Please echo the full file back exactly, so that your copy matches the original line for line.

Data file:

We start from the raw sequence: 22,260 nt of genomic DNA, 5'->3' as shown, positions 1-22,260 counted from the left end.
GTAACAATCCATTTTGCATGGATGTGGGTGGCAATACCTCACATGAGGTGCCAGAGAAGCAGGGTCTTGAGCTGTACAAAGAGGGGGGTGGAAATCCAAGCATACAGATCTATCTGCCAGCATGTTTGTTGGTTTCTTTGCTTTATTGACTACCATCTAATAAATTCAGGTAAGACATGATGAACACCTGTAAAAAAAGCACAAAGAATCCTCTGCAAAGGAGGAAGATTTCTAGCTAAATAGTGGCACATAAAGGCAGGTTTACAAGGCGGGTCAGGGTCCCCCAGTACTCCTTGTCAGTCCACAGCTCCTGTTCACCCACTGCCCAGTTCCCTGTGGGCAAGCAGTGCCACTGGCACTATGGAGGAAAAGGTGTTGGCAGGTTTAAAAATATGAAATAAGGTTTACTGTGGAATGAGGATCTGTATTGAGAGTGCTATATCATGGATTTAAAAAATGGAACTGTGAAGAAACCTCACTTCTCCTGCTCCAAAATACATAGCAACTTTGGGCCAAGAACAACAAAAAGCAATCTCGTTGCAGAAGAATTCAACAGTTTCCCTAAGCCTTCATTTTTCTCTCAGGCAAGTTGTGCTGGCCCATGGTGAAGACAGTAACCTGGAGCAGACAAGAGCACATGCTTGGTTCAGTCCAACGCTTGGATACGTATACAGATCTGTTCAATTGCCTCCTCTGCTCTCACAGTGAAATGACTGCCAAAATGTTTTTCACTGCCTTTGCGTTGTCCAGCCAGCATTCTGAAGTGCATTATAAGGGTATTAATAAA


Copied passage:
We start from the raw sequence: 22,260 nt of genomic DNA, 5'->3' as shown, positions 1-22,260 counted from the left end.
GTAACAATCCATTTTGCATGGATGTGGGTGGCAATACCTCACATGAGGTGCCAGAGAAGCAGGGTCTTGAGCTGTACAAAGAGGGGGGTGGAAATCCAAGCATACAGATCTATCTGCCAGCATGTTTGTTGGTTTCTTTGCTTTATTGACTACCATCTAATAAATTCAGGTAAGACATGATGAACACCTGTAAAAAAAGCACAAAGAATCCTCTGCAAAGGAGGAAGATTTCTAGCTAAATAGTGGCACATAAAGGCAGGTTTACAAGGCGGGTCAGGGTCCCCCAGTACTCCTTGTCAGTCCACAGCTCCTGTTCACCCACTGCCCAGTTCCCTGTGGGCAAGCAGTGCCACTGGCACTATGGAGGAAAAGGTGTTGGCAGGTTTAAAAATATGAAATAAGGTTTACTGTGGAATGAGGATCTGTATTGAGAGTGCTATATCATGGATTTAAAAAATGGAACTGTGAAGAAACCTCACTTCTCCTGCTCCAAAATACATAGCAACTTTGGGCCAAGAACAACAAAAAGCAATCTCGTTGCAGAAGAATTCAACAGTTTCCCTAAGCCTTCATTTTTCTCTCAGGCAAGTTGTGCTGGCCCATGGTGAAGACAGTAACCTGGAGCAGACAAGAGCACATGCTTGGTTCAGTCCAACGCTTGGATACGTATACAGATCTGTTCAATTGCCTCCTCTGCTCTCACAGTGAAATGACTGCCAAAATGTTTTTCACTGCCTTTGCGTTGTCCAGCCAGCATTCTGAAGTGCATTATAAGGGTATTAATAAA